Not Your Mother’s Knee Replacement...or Rehab

By: Jerry Malone, PT
CEO/Founder of Orthopaedic Rehab Specialists, P.C.
Clinical Director of Total Joint and Aquatic Center
 
     With knee replacement technology improving and the ages of knee replacement patients decreasing, the rehab of this group of patients is changing significantly. Twenty-five years ago, the object was to wait as long as possible before getting a knee replacement. Combine that with an implant that only lasted 10 years or so and you ended up with a group of patients 70+ years of age who were interested in living out their time with less pain and an increasingly sedentary lifestyle.
     Today, with implants lasting 25-30 years, we are seeing patients in their 40’s and 50’s (some younger) getting their knees replaced at a much higher frequency. Because of these changes, we have had to change our thinking about rehab and establish goals much more personalized for all age groups and lifestyles. We have now come to know that 0-120° of motion is “expected”, and altering our focus of rehab form ROM (range of motion) based goals, to strength and function based goals is necessary.
     Recent studies have shown that most patients continue to “wait” until their knee is “really bad” before considering having their knee replaced. As they continue to wait, they begin to lose ROM in the knee and strength in the entire leg, due to pain, favoring the leg, and a general decreased activity level. The studies go on to show that immediately post-op the difference in strength is more drastic, and that even at 1 year after surgery, the replacement knee side is not as strong as it was before surgery.
      Because of these changes, we at the Total Joint & Aquatic Center of ORS have altered our thinking about rehab. We still focus on early mobility and expect 110-120° of knee range of motion, but we are beginning our strengthening phase much earlier in the process. At the same time, we are incorporating gait, balance, and functional activities (such as stairs) earlier as well. We are individualizing patient goals into the rehab process.
     With changes in healthcare reimbursement and the length of time some insurance companies are allowing for rehab, it is even more important to use our rehab time optimally. There are 5 important things to be mindful of if you are thinking about getting a knee replacement:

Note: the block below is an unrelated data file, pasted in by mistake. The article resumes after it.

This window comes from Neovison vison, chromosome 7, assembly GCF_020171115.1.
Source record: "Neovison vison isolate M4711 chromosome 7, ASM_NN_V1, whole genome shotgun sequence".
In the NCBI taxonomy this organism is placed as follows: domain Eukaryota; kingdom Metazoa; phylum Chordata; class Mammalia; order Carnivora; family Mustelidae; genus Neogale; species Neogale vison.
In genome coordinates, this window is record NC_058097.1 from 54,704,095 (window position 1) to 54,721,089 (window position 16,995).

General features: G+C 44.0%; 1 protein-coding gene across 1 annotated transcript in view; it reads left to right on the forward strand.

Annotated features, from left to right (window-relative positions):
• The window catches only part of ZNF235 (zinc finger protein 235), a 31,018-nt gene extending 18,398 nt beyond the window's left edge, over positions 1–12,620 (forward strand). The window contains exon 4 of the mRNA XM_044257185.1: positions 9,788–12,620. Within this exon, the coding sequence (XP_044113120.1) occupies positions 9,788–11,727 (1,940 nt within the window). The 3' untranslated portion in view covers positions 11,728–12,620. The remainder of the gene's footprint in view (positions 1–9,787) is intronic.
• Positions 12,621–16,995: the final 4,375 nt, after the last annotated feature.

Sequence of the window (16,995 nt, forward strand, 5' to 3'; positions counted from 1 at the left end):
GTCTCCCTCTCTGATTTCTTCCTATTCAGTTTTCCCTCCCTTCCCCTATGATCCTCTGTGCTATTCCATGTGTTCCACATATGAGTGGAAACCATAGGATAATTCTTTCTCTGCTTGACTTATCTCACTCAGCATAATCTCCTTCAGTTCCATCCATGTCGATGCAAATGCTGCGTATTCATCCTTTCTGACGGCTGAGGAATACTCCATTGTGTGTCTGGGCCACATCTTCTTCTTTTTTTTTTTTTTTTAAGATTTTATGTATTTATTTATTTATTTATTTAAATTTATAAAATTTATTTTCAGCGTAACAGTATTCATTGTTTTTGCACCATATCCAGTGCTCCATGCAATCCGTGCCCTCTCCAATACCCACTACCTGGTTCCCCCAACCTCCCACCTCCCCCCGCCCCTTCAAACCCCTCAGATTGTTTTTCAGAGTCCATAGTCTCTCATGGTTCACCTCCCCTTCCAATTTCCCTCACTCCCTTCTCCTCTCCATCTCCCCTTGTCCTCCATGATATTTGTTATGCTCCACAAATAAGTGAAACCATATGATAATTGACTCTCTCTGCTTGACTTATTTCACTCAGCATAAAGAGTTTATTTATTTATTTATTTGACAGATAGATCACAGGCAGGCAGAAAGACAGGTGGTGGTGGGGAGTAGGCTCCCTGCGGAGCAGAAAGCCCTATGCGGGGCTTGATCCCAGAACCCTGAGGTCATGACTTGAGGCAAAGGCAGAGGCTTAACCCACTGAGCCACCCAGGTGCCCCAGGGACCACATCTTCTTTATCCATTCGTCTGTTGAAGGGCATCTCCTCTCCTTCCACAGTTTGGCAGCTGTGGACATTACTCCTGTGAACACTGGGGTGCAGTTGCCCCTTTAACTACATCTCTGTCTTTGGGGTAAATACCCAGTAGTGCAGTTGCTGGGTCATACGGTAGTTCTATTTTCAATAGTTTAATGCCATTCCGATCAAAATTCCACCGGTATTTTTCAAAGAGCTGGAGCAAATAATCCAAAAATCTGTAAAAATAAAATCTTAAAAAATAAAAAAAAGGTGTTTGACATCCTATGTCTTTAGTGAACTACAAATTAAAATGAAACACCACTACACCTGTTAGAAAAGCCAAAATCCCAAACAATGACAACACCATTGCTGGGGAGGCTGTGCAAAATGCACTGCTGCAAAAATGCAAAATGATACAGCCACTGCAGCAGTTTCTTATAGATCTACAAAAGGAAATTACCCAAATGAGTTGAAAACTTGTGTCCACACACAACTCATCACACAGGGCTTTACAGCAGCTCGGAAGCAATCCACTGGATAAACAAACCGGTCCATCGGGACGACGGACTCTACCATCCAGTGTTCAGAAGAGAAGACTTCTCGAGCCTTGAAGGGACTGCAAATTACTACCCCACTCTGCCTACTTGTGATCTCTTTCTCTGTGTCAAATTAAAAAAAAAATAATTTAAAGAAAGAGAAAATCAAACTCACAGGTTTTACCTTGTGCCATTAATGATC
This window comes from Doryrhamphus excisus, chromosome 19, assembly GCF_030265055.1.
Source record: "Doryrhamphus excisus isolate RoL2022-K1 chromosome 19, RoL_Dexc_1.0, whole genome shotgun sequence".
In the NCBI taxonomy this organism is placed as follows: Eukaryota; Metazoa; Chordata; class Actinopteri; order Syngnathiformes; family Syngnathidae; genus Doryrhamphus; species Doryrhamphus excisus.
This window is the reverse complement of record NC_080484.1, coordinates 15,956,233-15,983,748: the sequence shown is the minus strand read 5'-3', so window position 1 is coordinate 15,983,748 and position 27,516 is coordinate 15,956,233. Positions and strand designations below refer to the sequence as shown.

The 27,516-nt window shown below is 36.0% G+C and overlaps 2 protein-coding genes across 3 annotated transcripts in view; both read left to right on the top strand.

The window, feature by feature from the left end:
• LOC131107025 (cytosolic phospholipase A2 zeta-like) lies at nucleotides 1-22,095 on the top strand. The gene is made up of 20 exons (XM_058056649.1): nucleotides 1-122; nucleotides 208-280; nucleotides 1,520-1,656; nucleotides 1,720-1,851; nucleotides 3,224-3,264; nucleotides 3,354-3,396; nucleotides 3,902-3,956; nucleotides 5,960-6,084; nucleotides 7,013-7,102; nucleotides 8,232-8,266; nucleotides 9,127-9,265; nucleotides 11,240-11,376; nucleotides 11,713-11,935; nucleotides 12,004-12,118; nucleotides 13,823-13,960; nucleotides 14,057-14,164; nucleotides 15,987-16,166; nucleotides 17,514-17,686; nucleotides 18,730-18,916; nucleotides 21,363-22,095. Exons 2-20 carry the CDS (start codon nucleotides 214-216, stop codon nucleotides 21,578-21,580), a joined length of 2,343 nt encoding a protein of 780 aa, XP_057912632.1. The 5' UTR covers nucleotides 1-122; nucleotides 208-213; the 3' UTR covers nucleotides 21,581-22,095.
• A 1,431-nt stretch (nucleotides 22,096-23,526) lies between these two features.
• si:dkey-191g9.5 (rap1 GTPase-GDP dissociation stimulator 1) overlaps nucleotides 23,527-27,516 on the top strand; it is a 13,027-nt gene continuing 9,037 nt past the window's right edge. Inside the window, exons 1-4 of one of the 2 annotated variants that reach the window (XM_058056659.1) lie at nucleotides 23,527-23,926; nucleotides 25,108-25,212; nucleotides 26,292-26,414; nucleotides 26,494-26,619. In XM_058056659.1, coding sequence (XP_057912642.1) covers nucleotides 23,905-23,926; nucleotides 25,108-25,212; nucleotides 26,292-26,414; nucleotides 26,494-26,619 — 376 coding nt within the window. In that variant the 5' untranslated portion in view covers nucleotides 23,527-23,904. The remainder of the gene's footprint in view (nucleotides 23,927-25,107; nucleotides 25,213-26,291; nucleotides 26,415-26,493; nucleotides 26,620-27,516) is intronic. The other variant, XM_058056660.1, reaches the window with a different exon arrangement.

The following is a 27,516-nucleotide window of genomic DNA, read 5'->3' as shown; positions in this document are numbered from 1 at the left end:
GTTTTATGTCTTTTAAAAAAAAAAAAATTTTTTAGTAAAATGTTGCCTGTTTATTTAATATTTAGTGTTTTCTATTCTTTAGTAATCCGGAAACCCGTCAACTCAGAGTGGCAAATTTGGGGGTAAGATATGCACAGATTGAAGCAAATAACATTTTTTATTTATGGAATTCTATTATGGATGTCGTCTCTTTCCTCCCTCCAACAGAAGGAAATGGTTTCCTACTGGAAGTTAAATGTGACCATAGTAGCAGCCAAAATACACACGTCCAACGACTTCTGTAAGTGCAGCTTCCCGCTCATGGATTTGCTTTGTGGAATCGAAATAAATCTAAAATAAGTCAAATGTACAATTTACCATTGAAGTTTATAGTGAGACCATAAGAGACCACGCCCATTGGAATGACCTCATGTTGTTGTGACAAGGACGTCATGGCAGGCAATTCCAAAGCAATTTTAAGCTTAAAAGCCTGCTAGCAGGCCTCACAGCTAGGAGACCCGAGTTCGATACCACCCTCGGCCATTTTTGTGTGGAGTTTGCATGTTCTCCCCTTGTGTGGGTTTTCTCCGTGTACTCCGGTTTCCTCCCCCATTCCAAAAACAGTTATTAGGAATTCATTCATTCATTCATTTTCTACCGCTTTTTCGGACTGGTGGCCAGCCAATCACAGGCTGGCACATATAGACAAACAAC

• 1. Don’t wait too long (but don’t rush into it). Once the knee pain, stiffness, and weakness are affecting your lifestyle, discuss your options with your orthopedic surgeon. Remember, the biggest factor in the success of a knee replacement is what shape the knee is in before surgery. Poor mobility and strength = a worse result.
  • 2. “Pre-Hab”. Once you decide to get a replacement, use the time prior to surgery wisely. Talk to your Physical Therapist about getting started on your exercise program in the weeks before surgery. This will greatly improve your post-op success.
  • 3. TJ&AC ASAP. Get into your outpatient physical therapy program as soon as possible following surgery. We start as early as 1-2 days following surgery and we have the equipment and expertise to help with pain control and the early movement necessary to get a good head-start on the program. Home physical therapy may be needed for some patients depending on their age and circumstance, but should be limited to those who are home-bound. The optimal window of opportunity for getting your knee motion back begins at surgery and lasts 6-8 weeks after. The longer the time from surgery to starting outpatient physical therapy, the more difficult the return of movement.
  • 4. Set ambitious goals (with your Physical Therapist). Just because you haven’t been active doesn’t mean you can’t be active. “I used to walk 5 miles a day” should now be, “I want to walk 5 miles a day again”, or golf, play tennis, or travel, or work in the garden, or… The days of just having less knee pain and watching TV should be history as far as goals are concerned.
  • 5. Understand the process. Rehab can be hard work, but highly beneficial. A common phrase you hear from healthcare professionals is that, “it takes a year before your knee feels normal”. That might be true, but it doesn’t mean that you can sit on the couch for a year and all will be fine. It means that with the help of your Physical Therapist at ORS you can set goals, go through rehab, continue with our Aftercare program, join the YMCA, or fitness center, and continue your new active lifestyle.

     No matter what your age or function before getting your knee replaced, life can be much better after. Call us at the Total Joint & Aquatic Center any time to schedule a FREE consultation. Let us get you back to working, playing, and living everyday!
 
Jerry is the owner, CEO, and a Physical Therapist at our Total Joint & Aquatic Center in Jackson and can be reached at: jerrypt@orsmi.com